In humans and other animals, behavioural variation in learning has been associated with variation in neural features like morphology and myelination. By contrast, it is essentially unknown whether cognitive performance scales with electrophysiological properties of individual neurons. Birdsong learning offers a rich system to investigate this topic as song acquisition is similar to human language learning. Here, we address the interface between behavioural learning and neurophysiology in a cohort of wild-caught, hand-reared songbirds (swamp sparrows, Melospiza georgiana)...
December 11, 2017: Scientific Reports
Madza Farias-Virgens, Stephanie A White
Spoken languages such as German are extremely discrete, whereas others such as Portuguese are melodic or "sing-song" wherein identifying a word relies on what comes before and after. Perhaps surprisingly, birdsong also exhibits specificity and generalization as articulated by Tian and Brainard (2017).
December 6, 2017: Neuron
Ofer Tchernichovski, Dina Lipkind
Culturally transmitted behaviors have an innate foundation, but the detailed sequential structure of such complex, acquired behaviors is often an outcome of historical accidents. New research has identified innate predispositions for structuring vocal sequences in culturally acquired birdsong.
December 4, 2017: Current Biology: CB
Logan S James, Jon T Sakata
Biological predispositions in vocal learning have been proposed to underlie commonalities in vocal sequences, including for speech and birdsong, but cultural propagation could also account for such commonalities [1-4]. Songbirds such as the zebra finch learn the sequencing of their acoustic elements ("syllables") during development [5-8]. Zebra finches are not constrained to learn a specific sequence of syllables, but significant consistencies in the positioning and sequencing of syllables have been observed between individuals within populations and between populations [8-10]...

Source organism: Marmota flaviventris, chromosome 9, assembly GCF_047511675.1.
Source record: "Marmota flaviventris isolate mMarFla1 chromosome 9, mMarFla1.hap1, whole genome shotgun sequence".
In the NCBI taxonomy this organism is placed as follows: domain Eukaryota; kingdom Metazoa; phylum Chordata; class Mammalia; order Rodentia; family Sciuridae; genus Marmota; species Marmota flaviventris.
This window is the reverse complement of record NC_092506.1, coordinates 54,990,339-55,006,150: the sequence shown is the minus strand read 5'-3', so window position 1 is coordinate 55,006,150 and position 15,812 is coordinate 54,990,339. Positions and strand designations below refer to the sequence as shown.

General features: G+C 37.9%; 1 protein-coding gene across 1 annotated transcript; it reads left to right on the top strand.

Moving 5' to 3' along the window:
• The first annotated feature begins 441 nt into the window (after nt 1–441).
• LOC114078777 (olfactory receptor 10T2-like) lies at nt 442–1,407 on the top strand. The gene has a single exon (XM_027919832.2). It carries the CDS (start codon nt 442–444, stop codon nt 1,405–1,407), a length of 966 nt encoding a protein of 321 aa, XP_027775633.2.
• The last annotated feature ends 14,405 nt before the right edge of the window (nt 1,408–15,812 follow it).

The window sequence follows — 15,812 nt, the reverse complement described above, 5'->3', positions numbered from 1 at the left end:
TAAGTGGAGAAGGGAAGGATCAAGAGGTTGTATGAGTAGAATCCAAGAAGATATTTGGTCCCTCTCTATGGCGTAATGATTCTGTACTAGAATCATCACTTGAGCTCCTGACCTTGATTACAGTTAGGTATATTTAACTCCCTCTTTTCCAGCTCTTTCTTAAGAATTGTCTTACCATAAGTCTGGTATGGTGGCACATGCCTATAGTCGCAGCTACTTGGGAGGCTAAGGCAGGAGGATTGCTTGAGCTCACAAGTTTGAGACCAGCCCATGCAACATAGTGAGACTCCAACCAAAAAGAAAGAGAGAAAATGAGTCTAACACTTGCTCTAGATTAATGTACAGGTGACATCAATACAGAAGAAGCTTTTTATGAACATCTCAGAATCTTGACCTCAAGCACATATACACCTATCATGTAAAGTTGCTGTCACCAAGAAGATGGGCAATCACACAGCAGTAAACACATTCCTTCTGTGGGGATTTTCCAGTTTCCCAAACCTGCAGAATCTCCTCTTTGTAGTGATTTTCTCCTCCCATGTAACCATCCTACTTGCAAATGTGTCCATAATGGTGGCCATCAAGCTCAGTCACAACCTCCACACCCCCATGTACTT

December 4, 2017: Current Biology: CB
Juan F Döppler, Alan Bush, Franz Goller, Gabriel B Mindlin
Behavior emerges from the interaction between the nervous system and peripheral devices. In the case of birdsong production, a delicate and fast control of several muscles is required to control the configuration of the syrinx (the avian vocal organ) and the respiratory system. In particular, the syringealis ventralis muscle is involved in the control of the tension of the vibrating labia and thus affects the frequency modulation of the sound. Nevertheless, the translation of the instructions (which are electrical in nature) into acoustical features is complex and involves nonlinear, dynamical processes...
February 2018: Journal of Comparative Physiology. A, Neuroethology, Sensory, Neural, and Behavioral Physiology
Sarah E London
Songbirds famously learn their vocalizations. Some species can learn continuously, others seasonally, and still others just once. The zebra finch (Taeniopygia guttata) learns to sing during a single developmental "Critical Period," a restricted phase during which a specific experience has profound and permanent effects on brain function and behavioral patterns. The zebra finch can therefore provide fundamental insight into features that promote and limit the ability to acquire complex learned behaviors. For example, what properties permit the brain to come "on-line" for learning? How does experience become encoded to prevent future learning? What features define the brain in receptive compared to closed learning states? This piece will focus on epigenomic, genomic, and molecular levels of analysis that operate on the timescales of development and complex behavioral learning...